Vital Care PT - July 2019


JULY 2019


(623) 544-0300


Vital Care Patients ENTER TO WIN Find the misspelled word in this newsletter and call 623-544-0300 for your chance to win a $10 GIFT CARD! CALL 623-544-0300 illegal at the time (and definitely is now!), but it was an experience I won’t soon forget. My neighbors had a printing press in their garage where they made Arizona-themed T-shirts to sell at swap meets on the weekends. I’d go Few experiences influence our lives as much as the first jobs we had. In fact, I’d be surprised to hear if anyone, regardless of age or background, didn’t remember their first day on the job. For some, a first job means babysitting your younger sister while your mom is running errands. For others, a first job means nervously opening the doors to a local establishment and learning the nuances of working under a supervisor, collaborating with coworkers, and discovering what taxes are for the first time ever! Growing up, I dabbled in a little bit of both. I had my first technical work shift when I was 9. Employing a kid that young was likely considered

to the “Park and Swap” with them and spend the afternoon helping them fold T-shirts in their booth. At the end of the

day, they’d throw a $10 bill my way, and I’d skip home as happy as could be with that cash burning a hole in my pocket. The following year, I made quite a name for myself in the babysitting

in the back, bagging people’s groceries, loading the ice bags in the freezing cold freezer, and gathering carts out in the hot parking lot. I also worked for several

arena. Oddly enough, since I was tall (I’m 5 feet 11inches now), several parents thought I was older than I was when they put their kids in my care. In fact, it wasn’t until I’d been watching their kids for several months that they finally learned I was only age 10 and not 13-years-old! While the babysitting business was lucrative, I picked up another job the two summers before I turned 16 at a pottery warehouse. Since I still wasn’t technically old enough to work at the time, I was paid cash for all those long, hot hours with no air conditioning. I spent many hours glazing pottery and putting together cactus arrangements that would later be sold at fancy resorts in the area. I will never forget working in the warehouse during the days in June of 1990 when it hit a record-breaking 122 degrees F here in Arizona. To this day, even the thought of that old warehouse makes me perspire! Learning how to work early on in physically taxing environments helped me deal with later, more legitimate work. Once I was the legal working age of 16, I worked as a bagger at a local grocery store where I was responsible for spraying down the greesy, smelly butcher’s area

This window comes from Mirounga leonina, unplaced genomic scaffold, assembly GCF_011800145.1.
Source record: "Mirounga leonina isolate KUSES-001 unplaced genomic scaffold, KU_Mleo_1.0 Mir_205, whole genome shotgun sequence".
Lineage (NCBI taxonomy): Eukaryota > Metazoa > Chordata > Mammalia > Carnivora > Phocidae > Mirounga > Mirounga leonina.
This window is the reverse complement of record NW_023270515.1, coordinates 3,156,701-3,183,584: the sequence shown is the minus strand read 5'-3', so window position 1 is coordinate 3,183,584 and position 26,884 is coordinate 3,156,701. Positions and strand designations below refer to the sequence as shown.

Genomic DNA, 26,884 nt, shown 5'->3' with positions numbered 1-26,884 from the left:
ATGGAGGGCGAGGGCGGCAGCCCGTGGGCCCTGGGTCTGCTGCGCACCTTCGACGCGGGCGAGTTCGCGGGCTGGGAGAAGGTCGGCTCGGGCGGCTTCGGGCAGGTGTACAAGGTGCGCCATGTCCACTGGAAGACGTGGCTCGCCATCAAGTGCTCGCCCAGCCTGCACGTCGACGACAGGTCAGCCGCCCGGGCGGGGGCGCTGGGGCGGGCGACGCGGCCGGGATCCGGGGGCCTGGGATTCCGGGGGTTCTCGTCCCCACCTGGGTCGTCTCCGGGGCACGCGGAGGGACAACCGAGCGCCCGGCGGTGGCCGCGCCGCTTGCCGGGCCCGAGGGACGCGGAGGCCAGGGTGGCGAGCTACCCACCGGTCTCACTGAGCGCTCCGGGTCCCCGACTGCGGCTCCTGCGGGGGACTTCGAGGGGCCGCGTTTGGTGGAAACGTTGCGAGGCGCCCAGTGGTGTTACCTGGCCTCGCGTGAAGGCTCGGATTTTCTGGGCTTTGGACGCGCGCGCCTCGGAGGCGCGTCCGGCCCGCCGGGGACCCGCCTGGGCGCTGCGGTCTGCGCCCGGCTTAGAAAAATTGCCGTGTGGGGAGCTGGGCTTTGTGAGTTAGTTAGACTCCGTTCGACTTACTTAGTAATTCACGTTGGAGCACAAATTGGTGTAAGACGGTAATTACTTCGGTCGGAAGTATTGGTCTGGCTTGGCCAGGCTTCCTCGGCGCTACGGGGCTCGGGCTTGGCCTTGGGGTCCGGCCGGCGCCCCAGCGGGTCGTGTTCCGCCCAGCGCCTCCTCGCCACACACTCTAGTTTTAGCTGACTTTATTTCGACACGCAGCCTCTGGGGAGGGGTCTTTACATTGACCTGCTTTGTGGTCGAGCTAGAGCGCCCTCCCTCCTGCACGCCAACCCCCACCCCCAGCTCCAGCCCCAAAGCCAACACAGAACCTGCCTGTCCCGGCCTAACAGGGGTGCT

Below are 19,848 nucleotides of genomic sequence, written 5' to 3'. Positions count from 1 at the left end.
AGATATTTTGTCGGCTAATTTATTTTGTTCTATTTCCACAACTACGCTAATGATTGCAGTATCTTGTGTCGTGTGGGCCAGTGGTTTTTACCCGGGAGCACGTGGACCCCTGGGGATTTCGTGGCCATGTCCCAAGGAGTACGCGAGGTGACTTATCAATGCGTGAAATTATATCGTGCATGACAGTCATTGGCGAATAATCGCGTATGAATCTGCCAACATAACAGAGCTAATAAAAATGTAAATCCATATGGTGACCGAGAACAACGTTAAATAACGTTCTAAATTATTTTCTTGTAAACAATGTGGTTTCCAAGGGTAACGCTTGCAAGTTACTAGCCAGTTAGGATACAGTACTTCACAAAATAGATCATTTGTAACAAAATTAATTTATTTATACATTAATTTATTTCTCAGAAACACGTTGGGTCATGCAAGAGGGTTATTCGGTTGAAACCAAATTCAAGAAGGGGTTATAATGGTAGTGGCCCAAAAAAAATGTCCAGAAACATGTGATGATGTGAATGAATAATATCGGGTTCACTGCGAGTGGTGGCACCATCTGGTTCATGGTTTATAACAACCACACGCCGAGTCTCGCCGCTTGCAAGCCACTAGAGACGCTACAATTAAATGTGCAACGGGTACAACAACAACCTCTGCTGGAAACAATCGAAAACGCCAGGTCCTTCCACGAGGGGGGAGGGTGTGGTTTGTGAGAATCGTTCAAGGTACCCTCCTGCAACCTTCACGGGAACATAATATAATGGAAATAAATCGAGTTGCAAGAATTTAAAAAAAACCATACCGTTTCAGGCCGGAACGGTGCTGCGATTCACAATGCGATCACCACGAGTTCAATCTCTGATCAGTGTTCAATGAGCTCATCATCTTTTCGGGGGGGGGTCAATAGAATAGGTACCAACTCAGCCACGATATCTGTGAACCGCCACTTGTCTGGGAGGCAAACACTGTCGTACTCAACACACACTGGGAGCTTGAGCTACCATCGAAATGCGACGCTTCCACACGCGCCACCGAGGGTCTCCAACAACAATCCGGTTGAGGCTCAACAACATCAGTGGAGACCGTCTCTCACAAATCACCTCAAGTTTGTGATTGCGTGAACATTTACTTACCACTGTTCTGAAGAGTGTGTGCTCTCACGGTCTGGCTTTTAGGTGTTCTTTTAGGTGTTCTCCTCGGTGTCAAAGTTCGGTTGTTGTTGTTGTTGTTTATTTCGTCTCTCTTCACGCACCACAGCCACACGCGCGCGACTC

years as a restaurant server, a customer service representative at Arizona Republic, a certified aerobics instructor, a physical therapy technician, and as the “beer cart girl” at a golf course while I was going to college. While all of these jobs were extremely different, they all taught me the value of hard work and personal independence, the significance of succeeding in the customer service industry, and — most importantly — the power of being kind to those who are providing you a service. Whether I’m standing in line to buy groceries, calling a customer service helpline, or going out to dinner with my husband, I make an effort to share some kindness and positivity with the employees doing all the dirty work. I spent the better part of my life in their shoes, and I remember how difficult it was to maintain a professional smile when a customer ignored or openly berated you for something completely out of your control. So, the next time you’re out on the town, be sure to shower the employees you encounter with an extra dose of patience and happiness. I can guarantee they’ll be thankful for it! –Andrea McWhorter

Contest is for past and present Vital Care PT patients only. | 1

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